Written by: Eileen Kiernan-Johnson
Illustrated by: Katrina Revenaugh
Published by: Huntley Rahara Press, 2012
Ages: 4 upwards
Themes: peer pressure, gender conformity, tolerance, self-acceptance,
“That’s right,” chimed in Lucy, who readily agreed, here are some helpful pointers you need.
Since you’re a boy, pink isn’t allowed— not if you want to be in with the crowd.”
Roland Humphrey is a little boy who is creative, smart, athletic and silly with quite an array of interests and a strong preference for his own unique dress style and colors. He is confused and upset as he starts school and discovers an unwritten set of rules of interests and dress to which boys are meant to conform. His “friends” Lucy and Ella continue to ply him with do and don’t lists of what is expected of him as a boy. Fortunately Roland Humphrey has a very understanding Mom and when he explains his confusion about why it’s okay for little girls to wear jeans and play football but not okay for little boys to wear dresses and like ballet, she has just the right encouragement for him. He needs to choose whether to conform to peer pressure or be his authentic self and risk losing some friends.
Why I like this Book:
I appreciate Roland Humphrey’s courage in challenging the lack of logic and compassion in his friends’ sets of gender rules. His decision to be authentic to himself, with encouragement from his Mom, opens the eyes of his friends to their prejudice and how silly it would be to lose a friend over the color pink! While addressing specifically gender norms, this story lends itself to exploring the diversity children might encounter in cultural, educational and socio-economic backgrounds. All children have different experiences and varied interests in life. This is a welcome addition to the picture book ranks encouraging tolerance, especially of young children exploring gender norms, and the message is very hopeful. The lists the girls create are ultra typical, especially of little girls, and humor is used well to enliven the strong message. The unusual use of pattern and shape in the colorful illustrations is intriguing. The message is awesome but the choice of a fairly lengthy text, written in rhyming couplets is perhaps not the best format for this picture book, which I feel would have been better served by prose. That said, I do think the story is strong and it makes a good read-aloud. Children will latch onto Roland Humphrey’s fun personality and courage with ease. Why shouldn’t a little boy like baseball and barrettes in his hair? Isn’t this title catchy?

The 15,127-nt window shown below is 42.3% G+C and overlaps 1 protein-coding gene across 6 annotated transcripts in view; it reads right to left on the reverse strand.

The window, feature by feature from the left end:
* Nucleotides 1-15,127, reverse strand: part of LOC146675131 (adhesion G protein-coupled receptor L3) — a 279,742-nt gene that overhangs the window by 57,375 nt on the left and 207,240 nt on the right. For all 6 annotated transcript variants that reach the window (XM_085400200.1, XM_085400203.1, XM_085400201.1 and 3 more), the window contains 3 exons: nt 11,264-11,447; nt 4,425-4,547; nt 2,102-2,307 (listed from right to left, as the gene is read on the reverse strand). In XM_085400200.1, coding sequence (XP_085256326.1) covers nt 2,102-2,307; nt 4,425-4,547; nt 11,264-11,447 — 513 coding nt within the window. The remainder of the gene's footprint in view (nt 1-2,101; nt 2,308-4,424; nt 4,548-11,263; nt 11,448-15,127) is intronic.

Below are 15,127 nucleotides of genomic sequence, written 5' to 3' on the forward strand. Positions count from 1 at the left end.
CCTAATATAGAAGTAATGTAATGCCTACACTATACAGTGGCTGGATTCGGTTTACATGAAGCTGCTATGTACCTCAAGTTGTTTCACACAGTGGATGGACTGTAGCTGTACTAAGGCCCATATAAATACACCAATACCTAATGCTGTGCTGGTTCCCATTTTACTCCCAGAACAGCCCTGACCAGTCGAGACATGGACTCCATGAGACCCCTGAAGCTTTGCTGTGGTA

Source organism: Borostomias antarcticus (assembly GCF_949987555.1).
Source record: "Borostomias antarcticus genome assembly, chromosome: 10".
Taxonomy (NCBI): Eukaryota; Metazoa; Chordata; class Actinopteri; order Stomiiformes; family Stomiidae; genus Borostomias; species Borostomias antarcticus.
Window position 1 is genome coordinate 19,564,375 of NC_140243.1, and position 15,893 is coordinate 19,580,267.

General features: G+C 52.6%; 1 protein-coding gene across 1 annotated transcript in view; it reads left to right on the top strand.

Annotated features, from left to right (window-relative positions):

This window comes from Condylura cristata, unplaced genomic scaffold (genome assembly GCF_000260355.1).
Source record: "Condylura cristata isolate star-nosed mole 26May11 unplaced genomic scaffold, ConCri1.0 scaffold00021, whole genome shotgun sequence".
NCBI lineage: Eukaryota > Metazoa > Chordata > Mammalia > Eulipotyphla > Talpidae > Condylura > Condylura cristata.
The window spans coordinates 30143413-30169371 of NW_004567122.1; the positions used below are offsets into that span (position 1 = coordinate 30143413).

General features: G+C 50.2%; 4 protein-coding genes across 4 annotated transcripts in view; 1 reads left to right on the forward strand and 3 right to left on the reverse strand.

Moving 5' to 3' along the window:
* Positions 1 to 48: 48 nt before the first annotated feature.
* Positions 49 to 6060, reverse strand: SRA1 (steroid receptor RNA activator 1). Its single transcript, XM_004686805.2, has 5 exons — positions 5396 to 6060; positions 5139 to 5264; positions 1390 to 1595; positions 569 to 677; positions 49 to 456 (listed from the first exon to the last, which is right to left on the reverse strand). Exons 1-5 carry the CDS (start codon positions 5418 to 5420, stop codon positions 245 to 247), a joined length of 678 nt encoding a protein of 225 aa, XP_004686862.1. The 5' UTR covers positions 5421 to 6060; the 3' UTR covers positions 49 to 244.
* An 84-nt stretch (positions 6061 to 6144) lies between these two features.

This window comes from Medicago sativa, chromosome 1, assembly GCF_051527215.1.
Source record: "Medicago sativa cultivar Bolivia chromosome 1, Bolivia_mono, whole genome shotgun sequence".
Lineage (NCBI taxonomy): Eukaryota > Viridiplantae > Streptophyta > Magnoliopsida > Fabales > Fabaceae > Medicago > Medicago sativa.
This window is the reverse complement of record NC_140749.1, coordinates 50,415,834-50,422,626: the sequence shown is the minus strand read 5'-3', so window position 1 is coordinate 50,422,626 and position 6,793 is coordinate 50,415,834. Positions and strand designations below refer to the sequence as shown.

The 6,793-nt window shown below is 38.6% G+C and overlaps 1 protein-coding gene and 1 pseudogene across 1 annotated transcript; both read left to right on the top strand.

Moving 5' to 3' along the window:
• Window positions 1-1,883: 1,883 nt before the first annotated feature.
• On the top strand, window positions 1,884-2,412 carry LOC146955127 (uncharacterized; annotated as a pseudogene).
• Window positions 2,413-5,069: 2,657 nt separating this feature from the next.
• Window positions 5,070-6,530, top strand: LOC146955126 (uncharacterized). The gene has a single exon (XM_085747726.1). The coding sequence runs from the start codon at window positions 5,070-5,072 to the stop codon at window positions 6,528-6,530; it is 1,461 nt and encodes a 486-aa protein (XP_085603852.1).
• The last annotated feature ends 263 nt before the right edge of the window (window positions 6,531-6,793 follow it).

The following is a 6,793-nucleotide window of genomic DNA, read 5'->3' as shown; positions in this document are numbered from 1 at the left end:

This book has been provided to me free of charge by the author in exchange for an honest review of the work.